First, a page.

The Wire

In Writing

Emily Bick: Never Mind The Quantitative

August 2014

Emily Bick feels the qualitative in the different approaches improvisors and composers take to the sonification of data sets

When I first moved to London in the late 1990s, a friend took me to see AMM for the first time. I didn't know what to expect from the improvisational collective's performance, but was surprised to see the group, arranged like an orchestra, looking at a screen and waiting for slides to be projected: not ordinary scores, but tangled staves, notes knotted together, flats and sharps exploding out of the chaos. It was like sheet music that had been scrambled by an animator's hand entering the frame in an old Warner Brothers cartoon. When a new slide clicked into view, the musicians would take a moment's pause to look up at it, before kicking off – together – to play it.

AMM were performing Cornelius Cardew's Treatise, a “graphic score for improvisation”. What was strange was how the scrambled symbols on the screen made sense the more the group played on. Maybe it was some kind of audience trance, driven by the credibility of the interpreters on stage. If that's what they're playing, that's what those pictures mean. In a way, Cardew's score was a data set, visualised and then translated into sound. Why not? Almost anything can be data: it's easier to analyse if it's quantitative and it has a logical structure, but if you've got some information and someone to interpret it, there you go. Qualitative data is just messier, more subjective, but meaning can still be culled from it. In that sense, whatever was going on with AMM that day was like them playing a Rorschach blot.

Complex data visualisation has grown in popularity over the past decade. This is partly thanks to a increasing wealth of vast, open data sets and a need to represent complex relationships and multiple variables changing in response to each other over time. When you're trying to explain these insights to time-poor (or attention-impaired) online audiences, you need a medium that compresses several vectors of information in a coherent visual whole: so shape, motion, colour, size can all be used to make comparisons. Graphing and animation tools like the giCentre Utilities toolkit have opened up the possibilities of creating visualisations to any coder proficient in Processing, a simpler version of Java, and The Guardian's data blog and the Information Is Beautiful blog and book are full of creative and accessible examples of visualisation put into practice.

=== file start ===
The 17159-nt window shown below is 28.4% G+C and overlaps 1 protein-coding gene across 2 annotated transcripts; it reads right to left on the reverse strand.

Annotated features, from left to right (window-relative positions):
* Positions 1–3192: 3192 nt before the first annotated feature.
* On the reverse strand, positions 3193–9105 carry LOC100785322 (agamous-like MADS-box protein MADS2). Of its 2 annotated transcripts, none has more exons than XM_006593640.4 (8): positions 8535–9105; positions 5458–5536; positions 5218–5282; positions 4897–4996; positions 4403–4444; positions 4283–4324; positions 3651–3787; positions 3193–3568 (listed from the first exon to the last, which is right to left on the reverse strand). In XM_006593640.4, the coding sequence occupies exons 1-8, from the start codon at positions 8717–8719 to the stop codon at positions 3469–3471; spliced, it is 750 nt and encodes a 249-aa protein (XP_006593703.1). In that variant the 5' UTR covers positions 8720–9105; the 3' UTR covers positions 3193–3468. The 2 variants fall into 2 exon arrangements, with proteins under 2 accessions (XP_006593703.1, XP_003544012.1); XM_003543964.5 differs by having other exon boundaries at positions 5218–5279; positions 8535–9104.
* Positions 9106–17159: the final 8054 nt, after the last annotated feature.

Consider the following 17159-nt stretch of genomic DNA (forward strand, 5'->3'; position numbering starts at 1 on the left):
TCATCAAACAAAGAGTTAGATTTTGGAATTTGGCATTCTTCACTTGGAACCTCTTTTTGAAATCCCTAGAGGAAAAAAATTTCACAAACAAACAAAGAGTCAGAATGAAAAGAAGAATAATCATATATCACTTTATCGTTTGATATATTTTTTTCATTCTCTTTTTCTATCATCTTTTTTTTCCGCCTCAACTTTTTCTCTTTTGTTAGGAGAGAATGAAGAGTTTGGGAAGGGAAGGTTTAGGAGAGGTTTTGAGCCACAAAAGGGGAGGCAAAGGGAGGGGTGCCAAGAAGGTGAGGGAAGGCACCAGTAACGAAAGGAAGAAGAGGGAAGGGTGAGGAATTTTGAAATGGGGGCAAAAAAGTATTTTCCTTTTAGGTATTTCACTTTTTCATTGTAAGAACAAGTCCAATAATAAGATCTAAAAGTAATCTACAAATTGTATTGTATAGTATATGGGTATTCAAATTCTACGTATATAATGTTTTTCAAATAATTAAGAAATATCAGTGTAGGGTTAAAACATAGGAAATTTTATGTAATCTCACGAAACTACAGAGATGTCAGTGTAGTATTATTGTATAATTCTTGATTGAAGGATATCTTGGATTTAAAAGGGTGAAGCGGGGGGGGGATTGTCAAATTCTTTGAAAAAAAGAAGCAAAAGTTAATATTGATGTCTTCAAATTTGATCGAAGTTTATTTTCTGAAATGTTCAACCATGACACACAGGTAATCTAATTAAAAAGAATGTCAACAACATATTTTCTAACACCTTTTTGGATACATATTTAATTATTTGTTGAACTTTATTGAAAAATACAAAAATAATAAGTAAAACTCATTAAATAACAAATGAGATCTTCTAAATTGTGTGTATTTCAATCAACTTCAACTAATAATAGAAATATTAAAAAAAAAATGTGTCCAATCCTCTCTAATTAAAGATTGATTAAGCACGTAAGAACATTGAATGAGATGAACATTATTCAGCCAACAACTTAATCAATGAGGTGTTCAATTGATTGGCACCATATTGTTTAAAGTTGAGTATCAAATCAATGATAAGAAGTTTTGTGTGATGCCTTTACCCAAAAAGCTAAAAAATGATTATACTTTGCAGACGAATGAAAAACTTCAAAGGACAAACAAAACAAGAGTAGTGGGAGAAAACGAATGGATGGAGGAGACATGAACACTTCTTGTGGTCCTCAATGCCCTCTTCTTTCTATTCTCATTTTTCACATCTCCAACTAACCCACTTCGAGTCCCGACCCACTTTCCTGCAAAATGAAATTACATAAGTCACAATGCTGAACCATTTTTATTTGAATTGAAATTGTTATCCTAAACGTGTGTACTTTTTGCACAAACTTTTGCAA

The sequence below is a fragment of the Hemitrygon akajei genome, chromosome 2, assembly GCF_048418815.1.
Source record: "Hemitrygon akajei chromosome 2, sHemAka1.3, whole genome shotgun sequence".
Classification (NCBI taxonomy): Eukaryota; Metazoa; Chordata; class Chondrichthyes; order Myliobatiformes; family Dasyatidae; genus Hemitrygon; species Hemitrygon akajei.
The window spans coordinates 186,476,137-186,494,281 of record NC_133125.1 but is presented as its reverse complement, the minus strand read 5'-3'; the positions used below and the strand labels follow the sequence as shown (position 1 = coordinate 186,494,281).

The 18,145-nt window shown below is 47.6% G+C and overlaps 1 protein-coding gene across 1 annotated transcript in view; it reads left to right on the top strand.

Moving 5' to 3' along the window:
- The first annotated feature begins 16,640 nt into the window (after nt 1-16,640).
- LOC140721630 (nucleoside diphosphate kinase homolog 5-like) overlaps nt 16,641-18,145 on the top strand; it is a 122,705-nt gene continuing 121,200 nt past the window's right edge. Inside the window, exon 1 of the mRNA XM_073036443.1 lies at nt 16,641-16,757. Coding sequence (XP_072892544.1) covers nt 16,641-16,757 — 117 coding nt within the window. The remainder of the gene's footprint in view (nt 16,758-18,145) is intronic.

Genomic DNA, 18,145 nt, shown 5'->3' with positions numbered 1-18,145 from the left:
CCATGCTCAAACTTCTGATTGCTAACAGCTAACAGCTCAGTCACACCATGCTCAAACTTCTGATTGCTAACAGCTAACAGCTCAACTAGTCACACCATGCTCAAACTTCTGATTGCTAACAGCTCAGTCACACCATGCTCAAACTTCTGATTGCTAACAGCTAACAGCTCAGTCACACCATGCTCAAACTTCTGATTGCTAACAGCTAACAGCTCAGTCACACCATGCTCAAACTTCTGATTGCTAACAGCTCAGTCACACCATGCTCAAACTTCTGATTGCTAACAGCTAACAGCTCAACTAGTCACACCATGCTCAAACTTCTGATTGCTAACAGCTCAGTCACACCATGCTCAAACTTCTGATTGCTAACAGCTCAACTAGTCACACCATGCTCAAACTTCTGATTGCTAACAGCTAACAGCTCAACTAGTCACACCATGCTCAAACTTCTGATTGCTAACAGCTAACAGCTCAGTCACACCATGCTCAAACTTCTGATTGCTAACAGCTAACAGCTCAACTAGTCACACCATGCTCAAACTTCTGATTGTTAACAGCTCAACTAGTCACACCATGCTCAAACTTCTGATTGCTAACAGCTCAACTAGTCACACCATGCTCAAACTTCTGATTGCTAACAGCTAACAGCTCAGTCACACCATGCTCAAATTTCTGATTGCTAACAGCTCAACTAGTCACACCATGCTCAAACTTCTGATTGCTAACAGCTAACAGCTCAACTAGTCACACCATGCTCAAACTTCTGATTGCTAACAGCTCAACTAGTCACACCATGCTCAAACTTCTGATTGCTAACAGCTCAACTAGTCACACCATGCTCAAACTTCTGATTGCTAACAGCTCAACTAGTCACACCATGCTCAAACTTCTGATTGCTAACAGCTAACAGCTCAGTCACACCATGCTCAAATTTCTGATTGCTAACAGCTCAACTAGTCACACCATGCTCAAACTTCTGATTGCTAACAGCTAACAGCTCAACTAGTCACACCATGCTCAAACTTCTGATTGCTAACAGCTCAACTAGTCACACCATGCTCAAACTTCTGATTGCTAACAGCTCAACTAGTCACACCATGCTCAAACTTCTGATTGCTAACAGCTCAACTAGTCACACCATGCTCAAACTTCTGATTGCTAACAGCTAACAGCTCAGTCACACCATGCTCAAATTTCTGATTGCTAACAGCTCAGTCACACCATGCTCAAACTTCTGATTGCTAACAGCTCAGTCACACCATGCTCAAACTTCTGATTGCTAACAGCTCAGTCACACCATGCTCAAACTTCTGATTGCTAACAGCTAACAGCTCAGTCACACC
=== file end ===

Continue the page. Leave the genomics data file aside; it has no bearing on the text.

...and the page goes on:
What about sonification, then? Sound can also compress several types of information into a simultaneous experience, so why is there not a similar boom in the use of sound to represent data and tease some meaning out of it? There are several variables that combine to make music; why not translate data into sound, using modality, key, tempo, timbre, pitch and so on to reveal hidden patterns? Is this just a question of greater general visual literacy, when most people can figure out how an animated graph works, but may struggle to identify the instrumentation in a piece of music, or read a score?

In some ways, this could work in sonification's favour. Interpreting meaning conveyed by visual relationships can pack in a lot of information, but interpretation is quick and almost subconscious, and there are dangers of perceptual illusions and cultural biases (things like ascribing values to a particular colour). And then there's the quality of the original data to consider. It's good practice to link to the original data sets used to generate visualisations. But most people, myself included, will take a few seconds to look at a data set rendered into a visualisation, observe its top level implications and go about their day without thinking about this too much or parsing the original data sets – which is kind of the point: visualisations are a time-saving exercise.